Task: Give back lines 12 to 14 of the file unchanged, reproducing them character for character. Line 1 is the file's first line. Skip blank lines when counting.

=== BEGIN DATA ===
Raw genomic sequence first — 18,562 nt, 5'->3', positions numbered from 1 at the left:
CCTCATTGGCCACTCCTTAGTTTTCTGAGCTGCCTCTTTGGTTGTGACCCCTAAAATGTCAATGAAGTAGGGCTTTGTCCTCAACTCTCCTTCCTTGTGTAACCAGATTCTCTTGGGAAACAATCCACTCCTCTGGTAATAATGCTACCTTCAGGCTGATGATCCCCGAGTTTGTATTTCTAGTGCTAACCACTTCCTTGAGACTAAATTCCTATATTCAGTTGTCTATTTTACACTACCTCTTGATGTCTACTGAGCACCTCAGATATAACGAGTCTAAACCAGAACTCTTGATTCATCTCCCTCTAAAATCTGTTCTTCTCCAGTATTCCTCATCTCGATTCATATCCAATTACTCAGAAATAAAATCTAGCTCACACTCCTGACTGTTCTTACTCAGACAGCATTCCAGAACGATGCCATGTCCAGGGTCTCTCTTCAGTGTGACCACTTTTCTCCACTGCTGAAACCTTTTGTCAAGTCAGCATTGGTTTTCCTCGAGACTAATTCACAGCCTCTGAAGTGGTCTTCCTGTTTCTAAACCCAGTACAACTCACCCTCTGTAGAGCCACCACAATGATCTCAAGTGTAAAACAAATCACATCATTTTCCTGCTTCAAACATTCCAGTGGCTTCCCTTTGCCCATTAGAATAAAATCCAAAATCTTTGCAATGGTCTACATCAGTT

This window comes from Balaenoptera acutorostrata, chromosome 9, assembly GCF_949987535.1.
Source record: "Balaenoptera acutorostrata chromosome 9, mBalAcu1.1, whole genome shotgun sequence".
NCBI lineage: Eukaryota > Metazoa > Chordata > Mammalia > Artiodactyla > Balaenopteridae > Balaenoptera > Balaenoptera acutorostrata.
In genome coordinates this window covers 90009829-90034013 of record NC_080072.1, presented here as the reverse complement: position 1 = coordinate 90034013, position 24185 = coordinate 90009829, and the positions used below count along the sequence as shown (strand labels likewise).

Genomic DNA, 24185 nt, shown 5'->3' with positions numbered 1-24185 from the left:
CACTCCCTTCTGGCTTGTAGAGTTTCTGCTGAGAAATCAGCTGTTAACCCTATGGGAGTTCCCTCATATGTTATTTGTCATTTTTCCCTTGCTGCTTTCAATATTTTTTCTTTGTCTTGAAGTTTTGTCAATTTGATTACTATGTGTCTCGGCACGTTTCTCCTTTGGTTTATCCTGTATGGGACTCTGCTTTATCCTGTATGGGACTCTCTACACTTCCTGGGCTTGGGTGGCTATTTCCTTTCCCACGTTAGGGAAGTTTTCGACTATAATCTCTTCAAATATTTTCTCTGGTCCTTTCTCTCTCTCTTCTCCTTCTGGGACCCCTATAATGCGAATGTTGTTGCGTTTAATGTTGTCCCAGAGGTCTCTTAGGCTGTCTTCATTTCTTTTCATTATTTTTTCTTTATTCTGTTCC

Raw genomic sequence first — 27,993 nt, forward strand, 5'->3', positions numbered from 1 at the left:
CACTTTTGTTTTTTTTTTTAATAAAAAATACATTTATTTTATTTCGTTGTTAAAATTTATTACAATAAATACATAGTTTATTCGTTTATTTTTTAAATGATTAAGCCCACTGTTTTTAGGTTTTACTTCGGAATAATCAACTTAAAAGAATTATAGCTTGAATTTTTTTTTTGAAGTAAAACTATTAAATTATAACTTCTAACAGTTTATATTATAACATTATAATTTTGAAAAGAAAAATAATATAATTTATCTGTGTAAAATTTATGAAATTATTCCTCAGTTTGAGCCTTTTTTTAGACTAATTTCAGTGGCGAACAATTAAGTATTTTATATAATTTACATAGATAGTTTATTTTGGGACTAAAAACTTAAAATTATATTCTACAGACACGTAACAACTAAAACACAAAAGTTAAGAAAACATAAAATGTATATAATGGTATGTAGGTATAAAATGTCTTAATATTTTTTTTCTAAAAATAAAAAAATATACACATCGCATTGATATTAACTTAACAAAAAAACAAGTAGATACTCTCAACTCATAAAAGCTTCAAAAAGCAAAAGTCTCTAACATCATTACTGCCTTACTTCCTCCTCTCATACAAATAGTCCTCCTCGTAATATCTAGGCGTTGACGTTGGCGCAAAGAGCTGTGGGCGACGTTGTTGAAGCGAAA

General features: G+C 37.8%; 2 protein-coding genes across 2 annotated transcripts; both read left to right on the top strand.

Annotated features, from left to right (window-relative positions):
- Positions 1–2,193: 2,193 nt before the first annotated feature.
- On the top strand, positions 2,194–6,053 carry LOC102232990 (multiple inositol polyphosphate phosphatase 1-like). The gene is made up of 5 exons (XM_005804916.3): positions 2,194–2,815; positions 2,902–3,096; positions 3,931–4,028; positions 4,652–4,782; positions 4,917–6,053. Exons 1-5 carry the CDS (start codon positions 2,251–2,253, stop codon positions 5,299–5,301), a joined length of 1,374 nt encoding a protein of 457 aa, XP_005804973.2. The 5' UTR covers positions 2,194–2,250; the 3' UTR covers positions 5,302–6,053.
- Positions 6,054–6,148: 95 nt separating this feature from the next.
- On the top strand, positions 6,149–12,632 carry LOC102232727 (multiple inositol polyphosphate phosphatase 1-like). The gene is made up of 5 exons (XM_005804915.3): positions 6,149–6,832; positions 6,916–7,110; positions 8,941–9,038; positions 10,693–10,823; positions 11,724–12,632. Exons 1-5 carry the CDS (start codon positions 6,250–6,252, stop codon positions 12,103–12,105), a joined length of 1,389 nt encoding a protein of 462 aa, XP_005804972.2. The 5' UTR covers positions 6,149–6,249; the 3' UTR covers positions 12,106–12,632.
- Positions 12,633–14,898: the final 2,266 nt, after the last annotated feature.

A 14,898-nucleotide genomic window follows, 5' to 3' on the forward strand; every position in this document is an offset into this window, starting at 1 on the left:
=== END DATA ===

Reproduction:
Annotated features, from left to right (window-relative positions):
- Positions 1–2,193: 2,193 nt before the first annotated feature.
- On the top strand, positions 2,194–6,053 carry LOC102232990 (multiple inositol polyphosphate phosphatase 1-like). The gene is made up of 5 exons (XM_005804916.3): positions 2,194–2,815; positions 2,902–3,096; positions 3,931–4,028; positions 4,652–4,782; positions 4,917–6,053. Exons 1-5 carry the CDS (start codon positions 2,251–2,253, stop codon positions 5,299–5,301), a joined length of 1,374 nt encoding a protein of 457 aa, XP_005804973.2. The 5' UTR covers positions 2,194–2,250; the 3' UTR covers positions 5,302–6,053.